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Landscape Planning In Winter: Using Containers

Many gardens and yards flourish all summer long only to look barren in winter. By then, it’s too late in many climate zones to plant trees and bushes for a winter landscape. But the dormant season is also the perfect time to plan your future winter landscape.

When the bare outlines of your yard are exposed, it’s easier to see where hardier trees, shrubs and plants could add dimension and color. Before you let your winterscaping vision fade into spring, seize the season by buying some young tough winter plants for outdoor containers—which, you can transplant into the ground in springtime. Watch as your winter container plants transition from being outdoor decorations to being the backbone of your yard’s landscape through all four seasons.

Winter Container Plants with Colors and Shapes for Every Season

Winter-hardy plants come in every size, shape and texture—in endless colors and subtle variegations.

Green foliage warms a landscape in any season, but shows especially well in winter when deciduous plants go dormant. Evergreen trees and shrubs are perennial fillers in every style of landscape. They form a lush backdrop in summer and become prominent focal points in winter, often popping with colorful flowers and berries. Evergreens—as well as the tougher evergreen conifers, grow in countless hues of green—from blue green to lime green and gold to silver.

No matter what region you live in, you could easily fill your winterscape from among the countless forms of evergreen plant species: A stately blue spruce tree grows to be a strong focal point and provides wind cover for a property. The low-growing wintergreen plant provides red and purple groundcover, with the added benefits of edible red berries and broadleaves, harvested traditionally as therapeutic tealeaves. Many types of evergreen English-ivies retain their colors year round. And old-fashioned boxwoods are one of many evergreen shrubs, which make a sturdy garden border.

For flowering plants, try holly or winter flowering pansies. Whichever types of winter plants you choose, native plants are natural choices for planning a winter landscape. Check local parks and nurseries for ideas and resources. Choose plants which will look as elegant in containers as they will when full grown in the design of your yard.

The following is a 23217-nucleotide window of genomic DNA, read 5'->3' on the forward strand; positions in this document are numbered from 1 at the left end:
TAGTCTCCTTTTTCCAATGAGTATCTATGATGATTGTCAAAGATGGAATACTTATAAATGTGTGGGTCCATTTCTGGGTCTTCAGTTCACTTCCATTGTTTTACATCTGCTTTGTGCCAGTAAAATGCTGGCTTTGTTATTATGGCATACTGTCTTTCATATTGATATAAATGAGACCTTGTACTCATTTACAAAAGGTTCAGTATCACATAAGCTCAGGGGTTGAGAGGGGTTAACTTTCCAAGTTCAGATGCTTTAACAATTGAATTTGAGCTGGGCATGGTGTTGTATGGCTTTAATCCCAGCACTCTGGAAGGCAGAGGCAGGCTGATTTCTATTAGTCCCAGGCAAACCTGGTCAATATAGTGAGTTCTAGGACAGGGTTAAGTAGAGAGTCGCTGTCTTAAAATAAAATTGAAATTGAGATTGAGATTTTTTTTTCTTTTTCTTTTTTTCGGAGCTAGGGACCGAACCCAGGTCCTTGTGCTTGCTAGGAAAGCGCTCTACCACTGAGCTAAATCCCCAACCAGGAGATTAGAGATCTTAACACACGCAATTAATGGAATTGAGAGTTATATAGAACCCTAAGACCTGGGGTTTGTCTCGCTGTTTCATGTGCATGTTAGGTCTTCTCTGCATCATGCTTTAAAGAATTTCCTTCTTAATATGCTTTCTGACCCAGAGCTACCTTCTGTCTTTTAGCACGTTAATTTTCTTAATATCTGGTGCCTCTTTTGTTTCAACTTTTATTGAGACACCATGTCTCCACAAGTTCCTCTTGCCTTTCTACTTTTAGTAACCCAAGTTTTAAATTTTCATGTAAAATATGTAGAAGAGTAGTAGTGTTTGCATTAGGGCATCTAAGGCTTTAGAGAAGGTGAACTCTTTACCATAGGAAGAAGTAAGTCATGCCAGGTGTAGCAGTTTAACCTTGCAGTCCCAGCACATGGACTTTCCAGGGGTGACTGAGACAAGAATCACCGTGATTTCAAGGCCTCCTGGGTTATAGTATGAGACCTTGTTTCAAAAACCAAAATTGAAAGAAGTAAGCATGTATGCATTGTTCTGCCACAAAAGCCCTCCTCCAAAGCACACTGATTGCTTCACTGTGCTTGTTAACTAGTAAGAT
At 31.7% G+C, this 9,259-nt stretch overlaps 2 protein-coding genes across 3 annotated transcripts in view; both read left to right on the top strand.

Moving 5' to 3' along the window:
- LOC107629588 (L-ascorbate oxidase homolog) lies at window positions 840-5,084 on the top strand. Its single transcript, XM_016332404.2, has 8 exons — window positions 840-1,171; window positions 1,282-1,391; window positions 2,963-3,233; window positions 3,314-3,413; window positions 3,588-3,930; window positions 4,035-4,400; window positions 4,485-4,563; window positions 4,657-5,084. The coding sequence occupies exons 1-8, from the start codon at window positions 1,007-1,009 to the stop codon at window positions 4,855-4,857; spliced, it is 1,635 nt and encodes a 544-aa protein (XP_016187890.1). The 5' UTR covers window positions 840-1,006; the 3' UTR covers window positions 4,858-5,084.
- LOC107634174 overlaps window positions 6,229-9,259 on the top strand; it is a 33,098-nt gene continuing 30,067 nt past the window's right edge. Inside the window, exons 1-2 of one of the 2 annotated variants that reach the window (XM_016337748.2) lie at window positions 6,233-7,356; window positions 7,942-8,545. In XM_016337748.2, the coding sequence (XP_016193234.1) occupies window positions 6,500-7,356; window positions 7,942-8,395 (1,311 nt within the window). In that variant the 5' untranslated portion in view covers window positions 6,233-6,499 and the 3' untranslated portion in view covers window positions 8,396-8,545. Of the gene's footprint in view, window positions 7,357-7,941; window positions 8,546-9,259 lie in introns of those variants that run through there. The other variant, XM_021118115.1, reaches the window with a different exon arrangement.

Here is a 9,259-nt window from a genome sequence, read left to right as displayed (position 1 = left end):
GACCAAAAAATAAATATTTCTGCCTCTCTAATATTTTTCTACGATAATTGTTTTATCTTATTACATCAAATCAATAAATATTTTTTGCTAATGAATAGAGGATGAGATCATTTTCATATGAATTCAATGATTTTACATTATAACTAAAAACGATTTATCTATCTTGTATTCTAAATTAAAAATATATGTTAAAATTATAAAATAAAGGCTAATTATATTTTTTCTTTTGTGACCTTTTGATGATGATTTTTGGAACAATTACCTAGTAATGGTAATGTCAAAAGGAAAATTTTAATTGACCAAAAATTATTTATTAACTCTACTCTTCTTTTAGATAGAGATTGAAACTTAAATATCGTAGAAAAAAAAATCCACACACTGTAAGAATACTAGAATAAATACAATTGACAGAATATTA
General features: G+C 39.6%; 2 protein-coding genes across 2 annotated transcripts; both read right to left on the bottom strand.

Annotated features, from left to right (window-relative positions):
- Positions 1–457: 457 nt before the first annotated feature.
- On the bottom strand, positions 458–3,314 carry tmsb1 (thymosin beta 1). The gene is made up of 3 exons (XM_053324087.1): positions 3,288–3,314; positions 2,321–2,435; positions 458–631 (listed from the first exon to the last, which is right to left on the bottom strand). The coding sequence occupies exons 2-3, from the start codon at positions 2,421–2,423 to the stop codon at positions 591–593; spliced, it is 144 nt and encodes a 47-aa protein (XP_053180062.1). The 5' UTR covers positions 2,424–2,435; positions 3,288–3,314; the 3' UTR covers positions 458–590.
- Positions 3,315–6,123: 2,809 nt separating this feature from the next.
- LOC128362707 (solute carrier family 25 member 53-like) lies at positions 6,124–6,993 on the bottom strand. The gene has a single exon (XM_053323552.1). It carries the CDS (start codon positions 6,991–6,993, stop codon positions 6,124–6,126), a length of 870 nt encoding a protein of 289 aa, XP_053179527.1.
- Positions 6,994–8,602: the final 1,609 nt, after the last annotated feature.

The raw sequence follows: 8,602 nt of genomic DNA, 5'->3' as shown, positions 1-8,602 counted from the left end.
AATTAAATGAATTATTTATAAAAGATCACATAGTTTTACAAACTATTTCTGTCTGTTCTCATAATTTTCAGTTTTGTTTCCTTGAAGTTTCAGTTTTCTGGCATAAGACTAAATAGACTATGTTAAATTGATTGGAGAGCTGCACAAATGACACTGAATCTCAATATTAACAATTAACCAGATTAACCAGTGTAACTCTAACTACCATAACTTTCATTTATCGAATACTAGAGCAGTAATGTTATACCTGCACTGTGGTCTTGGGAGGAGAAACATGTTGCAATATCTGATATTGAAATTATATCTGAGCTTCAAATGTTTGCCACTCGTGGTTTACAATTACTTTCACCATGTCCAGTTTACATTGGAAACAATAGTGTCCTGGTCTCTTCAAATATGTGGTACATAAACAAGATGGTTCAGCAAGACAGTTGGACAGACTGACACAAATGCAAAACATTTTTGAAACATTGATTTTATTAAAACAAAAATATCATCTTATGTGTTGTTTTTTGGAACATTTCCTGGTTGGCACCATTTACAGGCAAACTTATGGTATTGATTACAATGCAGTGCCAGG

Keep Winter Plants at Home in the Right Climate Zone

To determine the climate zone which plants are most likely to survive in, refer to the USDA Plant Hardiness Zone Map http://www.usna.usda.gov/Hardzone/, plant encyclopedias, or local nurseries list each plant’s designated zone—(the minimum temperature a plant can be expected to survive).

Since container plants aboveground are exposed to colder temperatures than plants under the ground, try to choose plants which are hardy, both in your local zone as well as another colder zone. The zone map is a good guideline, but plant survival varies with local conditions and microclimates.

Keep Your Container Plants Insulated from the Cold

Winter container plants need as much insulation as possible, since the roots do not have the benefit of being buried beneath the earth’s surface where temperatures are more constant. The bigger the container, the more soil there is to insulate roots from cold temperatures and fluctuations. More mature plants, with somewhat developed roots, will survive better in containers during winter.

Wood containers make good insulators. Impermeable materials like concrete, metal and plastic are also good shields from the elements. Keep all winter container plants off of the cold cement.

Hardy winter plants add dimensional beauty to your yard, whether they are in containers, transplanted in spring, or full grown in the ground through all the seasons. They balance and enhance the interesting patterns of bare branches and other interesting structures in your yard.

Make it easy by planting next year’s winterscape with this year’s decorative winter container plants.

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